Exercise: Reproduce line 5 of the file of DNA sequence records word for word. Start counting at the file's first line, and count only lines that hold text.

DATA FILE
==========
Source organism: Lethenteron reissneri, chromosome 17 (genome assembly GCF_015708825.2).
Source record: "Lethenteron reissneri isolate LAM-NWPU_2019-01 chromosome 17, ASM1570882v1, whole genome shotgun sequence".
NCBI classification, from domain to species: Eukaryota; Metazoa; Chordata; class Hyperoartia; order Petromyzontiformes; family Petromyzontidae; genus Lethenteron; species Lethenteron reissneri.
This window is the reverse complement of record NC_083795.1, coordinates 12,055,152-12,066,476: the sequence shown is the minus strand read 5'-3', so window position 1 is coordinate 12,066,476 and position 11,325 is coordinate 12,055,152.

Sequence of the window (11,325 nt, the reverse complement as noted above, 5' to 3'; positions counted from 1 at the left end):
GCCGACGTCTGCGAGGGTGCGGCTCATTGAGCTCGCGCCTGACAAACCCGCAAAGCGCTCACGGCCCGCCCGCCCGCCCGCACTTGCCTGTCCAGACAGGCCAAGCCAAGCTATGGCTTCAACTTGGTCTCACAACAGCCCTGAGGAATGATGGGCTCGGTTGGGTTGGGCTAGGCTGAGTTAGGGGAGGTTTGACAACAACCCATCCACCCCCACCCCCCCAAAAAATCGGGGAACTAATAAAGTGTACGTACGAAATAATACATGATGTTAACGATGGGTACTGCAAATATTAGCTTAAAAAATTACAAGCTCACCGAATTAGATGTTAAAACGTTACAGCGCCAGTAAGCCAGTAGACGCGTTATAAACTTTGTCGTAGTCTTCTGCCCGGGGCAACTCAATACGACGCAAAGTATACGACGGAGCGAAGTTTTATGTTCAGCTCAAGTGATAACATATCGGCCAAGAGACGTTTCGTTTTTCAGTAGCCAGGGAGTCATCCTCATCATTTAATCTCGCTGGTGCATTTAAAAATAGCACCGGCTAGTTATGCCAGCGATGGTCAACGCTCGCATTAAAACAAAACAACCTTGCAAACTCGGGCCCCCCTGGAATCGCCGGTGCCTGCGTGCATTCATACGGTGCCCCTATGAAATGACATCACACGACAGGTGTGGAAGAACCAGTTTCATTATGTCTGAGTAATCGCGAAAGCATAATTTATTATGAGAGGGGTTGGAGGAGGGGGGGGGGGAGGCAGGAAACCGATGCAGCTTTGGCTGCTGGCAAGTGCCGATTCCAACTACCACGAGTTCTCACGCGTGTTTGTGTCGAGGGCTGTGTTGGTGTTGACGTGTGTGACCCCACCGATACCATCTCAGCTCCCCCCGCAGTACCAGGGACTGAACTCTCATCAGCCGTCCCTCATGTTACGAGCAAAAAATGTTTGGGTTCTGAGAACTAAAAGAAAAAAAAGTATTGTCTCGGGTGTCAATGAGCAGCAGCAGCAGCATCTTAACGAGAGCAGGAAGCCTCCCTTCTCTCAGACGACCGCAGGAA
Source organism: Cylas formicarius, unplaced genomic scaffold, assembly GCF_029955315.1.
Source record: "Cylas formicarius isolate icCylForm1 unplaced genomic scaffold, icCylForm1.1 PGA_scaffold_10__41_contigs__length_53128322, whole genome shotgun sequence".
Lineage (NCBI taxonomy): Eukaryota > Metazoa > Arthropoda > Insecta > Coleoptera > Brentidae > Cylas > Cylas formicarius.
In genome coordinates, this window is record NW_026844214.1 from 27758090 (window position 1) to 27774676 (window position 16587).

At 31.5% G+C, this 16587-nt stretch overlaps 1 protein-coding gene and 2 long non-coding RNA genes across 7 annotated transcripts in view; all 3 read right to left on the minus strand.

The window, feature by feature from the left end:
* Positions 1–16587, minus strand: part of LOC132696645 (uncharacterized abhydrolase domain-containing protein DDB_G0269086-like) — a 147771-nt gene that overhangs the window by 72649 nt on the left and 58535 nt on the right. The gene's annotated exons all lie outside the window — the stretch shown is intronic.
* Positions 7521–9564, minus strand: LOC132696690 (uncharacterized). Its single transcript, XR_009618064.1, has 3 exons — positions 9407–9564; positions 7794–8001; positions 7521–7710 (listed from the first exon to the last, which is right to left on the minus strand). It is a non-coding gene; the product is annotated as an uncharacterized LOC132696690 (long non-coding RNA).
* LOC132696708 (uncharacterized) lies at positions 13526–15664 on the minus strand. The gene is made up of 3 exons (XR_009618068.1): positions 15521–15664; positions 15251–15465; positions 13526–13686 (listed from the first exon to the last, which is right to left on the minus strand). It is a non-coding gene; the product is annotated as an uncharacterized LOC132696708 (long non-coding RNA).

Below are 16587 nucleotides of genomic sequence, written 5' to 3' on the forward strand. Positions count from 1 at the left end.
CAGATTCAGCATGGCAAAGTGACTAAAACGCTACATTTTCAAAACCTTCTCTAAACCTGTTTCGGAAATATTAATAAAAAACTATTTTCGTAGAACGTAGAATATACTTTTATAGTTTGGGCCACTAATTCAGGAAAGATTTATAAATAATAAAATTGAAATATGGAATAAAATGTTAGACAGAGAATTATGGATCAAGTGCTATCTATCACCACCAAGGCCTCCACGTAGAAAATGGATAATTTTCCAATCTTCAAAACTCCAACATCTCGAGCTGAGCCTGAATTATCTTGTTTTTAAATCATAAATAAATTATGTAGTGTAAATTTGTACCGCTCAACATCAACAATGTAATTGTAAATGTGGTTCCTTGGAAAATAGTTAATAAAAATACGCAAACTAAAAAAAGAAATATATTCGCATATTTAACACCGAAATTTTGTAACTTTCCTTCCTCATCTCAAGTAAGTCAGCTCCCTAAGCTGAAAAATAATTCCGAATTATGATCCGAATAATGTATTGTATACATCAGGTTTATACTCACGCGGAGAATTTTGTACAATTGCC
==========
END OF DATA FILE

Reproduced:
Sequence of the window (11,325 nt, the reverse complement as noted above, 5' to 3'; positions counted from 1 at the left end):